The "H" Word
Happiness . . .
By Vaishâli, author of "You Are What You Love"
Happiness. It is the No. 1 thing we all want. The constitution of the United States institutionalizes our protected right to pursue it. But what exactly is it? Someone once told me they had found happiness. I honestly didn't know it was ever lost.
Is happiness attainable by discovery? Is it at a geographic location? Maybe it's a state. Yes, people often dream of living in a state of happiness. But no one seems to permanently reside there. Sounds a lot like Florida, but I know it is not one of the 50. So maybe it's more like Guam or Puerto Rico. I sure hope it's got a tropical climate, complete with frou-frou drinks adorned with cute colorful little umbrellas. Oh, and no income tax.
Maybe, as many imply, happiness can be bought. Or, it's a pharmaceutical. Nope, that's ecstasy. And in the "other" drug world, the H word is already taken by heroin. Of course, that happiness has a pretty short shelf-life and an extremely expensive price tag - your soul.
But like shopping, it seems to make some people happy, at least until the high wears off. Hmm, makes someone happy? Isn't that forcing something on someone? Babies are happy; no one seems to be forcing anything on them. They just simply appear to embody happiness.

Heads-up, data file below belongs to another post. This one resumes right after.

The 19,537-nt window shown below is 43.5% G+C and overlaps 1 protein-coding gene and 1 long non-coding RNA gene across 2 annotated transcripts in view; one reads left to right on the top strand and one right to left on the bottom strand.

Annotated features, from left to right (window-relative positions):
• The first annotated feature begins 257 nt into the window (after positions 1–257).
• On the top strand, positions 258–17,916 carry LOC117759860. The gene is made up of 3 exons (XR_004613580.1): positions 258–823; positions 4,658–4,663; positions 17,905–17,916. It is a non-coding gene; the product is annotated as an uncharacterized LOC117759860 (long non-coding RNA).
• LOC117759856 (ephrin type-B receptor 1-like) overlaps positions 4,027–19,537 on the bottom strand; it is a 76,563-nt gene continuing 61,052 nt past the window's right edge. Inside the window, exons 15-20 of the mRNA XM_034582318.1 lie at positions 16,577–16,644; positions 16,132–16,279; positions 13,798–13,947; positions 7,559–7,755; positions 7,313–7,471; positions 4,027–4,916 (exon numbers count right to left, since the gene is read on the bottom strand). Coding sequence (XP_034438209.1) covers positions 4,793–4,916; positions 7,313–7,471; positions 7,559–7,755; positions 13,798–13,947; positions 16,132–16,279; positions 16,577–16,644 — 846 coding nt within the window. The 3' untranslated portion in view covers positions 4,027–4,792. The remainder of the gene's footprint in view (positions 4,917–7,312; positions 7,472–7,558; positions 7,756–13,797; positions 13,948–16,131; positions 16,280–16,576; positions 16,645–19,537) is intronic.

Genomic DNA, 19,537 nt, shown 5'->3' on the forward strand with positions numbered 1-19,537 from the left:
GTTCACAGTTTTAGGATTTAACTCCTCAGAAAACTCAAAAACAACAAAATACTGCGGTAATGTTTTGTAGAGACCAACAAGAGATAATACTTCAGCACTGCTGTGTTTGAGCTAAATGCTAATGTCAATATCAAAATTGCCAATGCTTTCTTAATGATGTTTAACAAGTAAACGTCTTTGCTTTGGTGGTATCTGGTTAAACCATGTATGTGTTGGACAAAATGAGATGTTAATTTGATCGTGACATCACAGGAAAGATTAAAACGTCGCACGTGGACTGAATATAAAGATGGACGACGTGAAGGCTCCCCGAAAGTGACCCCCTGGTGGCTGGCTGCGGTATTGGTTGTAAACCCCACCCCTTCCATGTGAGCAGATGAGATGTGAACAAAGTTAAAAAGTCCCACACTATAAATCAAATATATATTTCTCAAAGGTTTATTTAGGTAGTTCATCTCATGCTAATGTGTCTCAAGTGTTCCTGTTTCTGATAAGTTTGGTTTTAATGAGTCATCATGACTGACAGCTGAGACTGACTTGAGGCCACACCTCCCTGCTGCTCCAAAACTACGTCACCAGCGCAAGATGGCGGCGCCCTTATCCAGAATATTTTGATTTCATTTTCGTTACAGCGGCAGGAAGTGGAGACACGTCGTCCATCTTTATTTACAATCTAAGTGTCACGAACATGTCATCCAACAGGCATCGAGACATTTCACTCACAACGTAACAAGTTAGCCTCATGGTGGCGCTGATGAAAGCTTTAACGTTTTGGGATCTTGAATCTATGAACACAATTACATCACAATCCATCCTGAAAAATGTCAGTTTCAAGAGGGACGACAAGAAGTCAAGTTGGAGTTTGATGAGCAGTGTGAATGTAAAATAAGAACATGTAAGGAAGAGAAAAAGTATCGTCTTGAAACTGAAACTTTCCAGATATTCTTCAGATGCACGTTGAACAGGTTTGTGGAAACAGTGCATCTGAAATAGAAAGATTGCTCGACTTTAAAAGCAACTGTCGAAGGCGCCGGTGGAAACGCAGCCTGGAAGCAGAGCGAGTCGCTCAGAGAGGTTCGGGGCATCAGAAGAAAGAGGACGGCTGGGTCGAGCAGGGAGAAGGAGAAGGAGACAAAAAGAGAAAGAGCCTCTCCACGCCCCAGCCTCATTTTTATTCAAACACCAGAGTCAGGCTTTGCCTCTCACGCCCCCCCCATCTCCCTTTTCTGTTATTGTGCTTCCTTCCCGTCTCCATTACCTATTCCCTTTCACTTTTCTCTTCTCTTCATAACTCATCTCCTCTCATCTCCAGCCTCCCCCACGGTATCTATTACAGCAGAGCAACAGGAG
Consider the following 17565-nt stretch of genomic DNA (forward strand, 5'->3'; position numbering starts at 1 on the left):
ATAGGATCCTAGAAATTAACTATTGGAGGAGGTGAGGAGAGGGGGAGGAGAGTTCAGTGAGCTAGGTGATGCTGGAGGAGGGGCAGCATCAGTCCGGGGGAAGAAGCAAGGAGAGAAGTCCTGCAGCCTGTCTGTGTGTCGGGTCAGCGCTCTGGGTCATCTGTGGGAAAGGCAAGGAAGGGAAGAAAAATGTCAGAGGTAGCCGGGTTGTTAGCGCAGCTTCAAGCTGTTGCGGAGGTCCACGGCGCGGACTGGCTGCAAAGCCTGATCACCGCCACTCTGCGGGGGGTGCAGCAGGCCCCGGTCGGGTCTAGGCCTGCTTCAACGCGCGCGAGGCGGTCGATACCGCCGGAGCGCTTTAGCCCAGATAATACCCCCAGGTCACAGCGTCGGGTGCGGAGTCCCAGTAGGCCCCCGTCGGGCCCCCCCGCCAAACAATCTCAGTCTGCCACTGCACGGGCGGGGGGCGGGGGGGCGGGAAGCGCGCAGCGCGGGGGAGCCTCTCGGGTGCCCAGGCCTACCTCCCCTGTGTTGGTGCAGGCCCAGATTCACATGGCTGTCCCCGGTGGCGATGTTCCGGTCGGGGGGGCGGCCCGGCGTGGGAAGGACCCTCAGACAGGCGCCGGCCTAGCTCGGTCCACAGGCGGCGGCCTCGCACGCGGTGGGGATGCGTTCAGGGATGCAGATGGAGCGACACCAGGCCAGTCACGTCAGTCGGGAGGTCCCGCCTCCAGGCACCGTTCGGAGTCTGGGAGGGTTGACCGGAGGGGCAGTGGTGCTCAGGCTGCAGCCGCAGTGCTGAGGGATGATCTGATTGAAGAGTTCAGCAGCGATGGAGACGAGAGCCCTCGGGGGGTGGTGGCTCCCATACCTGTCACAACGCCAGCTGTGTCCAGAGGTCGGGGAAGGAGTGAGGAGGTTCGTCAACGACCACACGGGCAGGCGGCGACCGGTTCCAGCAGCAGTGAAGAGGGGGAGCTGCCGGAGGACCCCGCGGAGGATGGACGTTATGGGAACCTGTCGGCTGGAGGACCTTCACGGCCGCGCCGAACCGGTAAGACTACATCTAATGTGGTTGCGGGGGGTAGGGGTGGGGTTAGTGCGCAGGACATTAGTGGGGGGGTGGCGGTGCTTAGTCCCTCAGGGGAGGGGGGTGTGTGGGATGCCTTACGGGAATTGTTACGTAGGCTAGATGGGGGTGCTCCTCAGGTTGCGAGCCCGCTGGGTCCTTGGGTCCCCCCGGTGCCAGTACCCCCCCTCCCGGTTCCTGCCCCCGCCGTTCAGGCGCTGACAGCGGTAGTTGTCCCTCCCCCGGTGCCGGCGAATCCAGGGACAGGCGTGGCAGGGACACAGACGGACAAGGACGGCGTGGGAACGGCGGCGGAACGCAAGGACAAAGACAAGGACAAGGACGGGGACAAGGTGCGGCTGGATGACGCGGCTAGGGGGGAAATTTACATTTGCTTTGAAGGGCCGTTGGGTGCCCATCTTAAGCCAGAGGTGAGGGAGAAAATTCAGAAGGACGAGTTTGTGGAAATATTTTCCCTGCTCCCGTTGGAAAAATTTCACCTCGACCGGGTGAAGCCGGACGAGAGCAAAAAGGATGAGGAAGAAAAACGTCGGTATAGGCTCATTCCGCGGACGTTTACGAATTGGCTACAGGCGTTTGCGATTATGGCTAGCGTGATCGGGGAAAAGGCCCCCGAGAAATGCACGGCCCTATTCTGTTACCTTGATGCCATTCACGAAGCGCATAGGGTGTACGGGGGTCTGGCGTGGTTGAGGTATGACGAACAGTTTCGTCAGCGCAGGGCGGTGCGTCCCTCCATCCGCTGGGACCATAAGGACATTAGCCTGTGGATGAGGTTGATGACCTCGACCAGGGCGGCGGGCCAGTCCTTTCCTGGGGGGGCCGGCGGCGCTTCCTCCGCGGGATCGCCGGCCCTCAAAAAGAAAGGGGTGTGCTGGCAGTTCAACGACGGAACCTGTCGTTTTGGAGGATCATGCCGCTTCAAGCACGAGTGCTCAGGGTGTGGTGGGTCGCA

I hate to admit it, but I think we failed to even define "happiness." If we don't know what it is, maybe we should see what it isn't. Happiness is not what you think it is.
No. Literally, happiness is not a mental function; it is not what you think.
People experiencing severe forms of mental-developmental challenges are mostly happy, playful and in the present moment. Proof positive that what you think will not ensure happiness.
If intellectual prowess equated to happiness, every rocket scientist and brain surgeon would be deliriously ecstatic. And it would follow that the greater one excelled in the mental thought process, the happier one became; the world's eggheads would be known Universally for their mirth and happy-go-lucky contagious personalities.
Thinking has very little to do with happiness... that you can be thinking about how you have to lose weight, pick up your children from school, organize your tax records and still be happy! Impossible you say? Not really.
Vedic psychology says that happiness and enlightenment have something in common: being in the present moment with an open heart, and not having a problem with it. Being with "what is" and not judging it, not resisting it; dwelling in it from an open-hearted place, not from intellectual posturing.
Let's go back for a moment to people severely challenged due to mental developmental issues. A friend was recently sharing about his daughter who is sixteen. At the time of her birth, doctors told him that she would not live long. A severe medical complication wouldn't allow her to develop any mental capacity beyond that of a three- or four-month-old baby.
My friend is always telling me about how incredibly happy his daughter is - always smiling, laughing, just in the moment. She never projects off into the future or gets stuck in a past event, unable to experience the present moment freely. She never has an attachment to any outcome.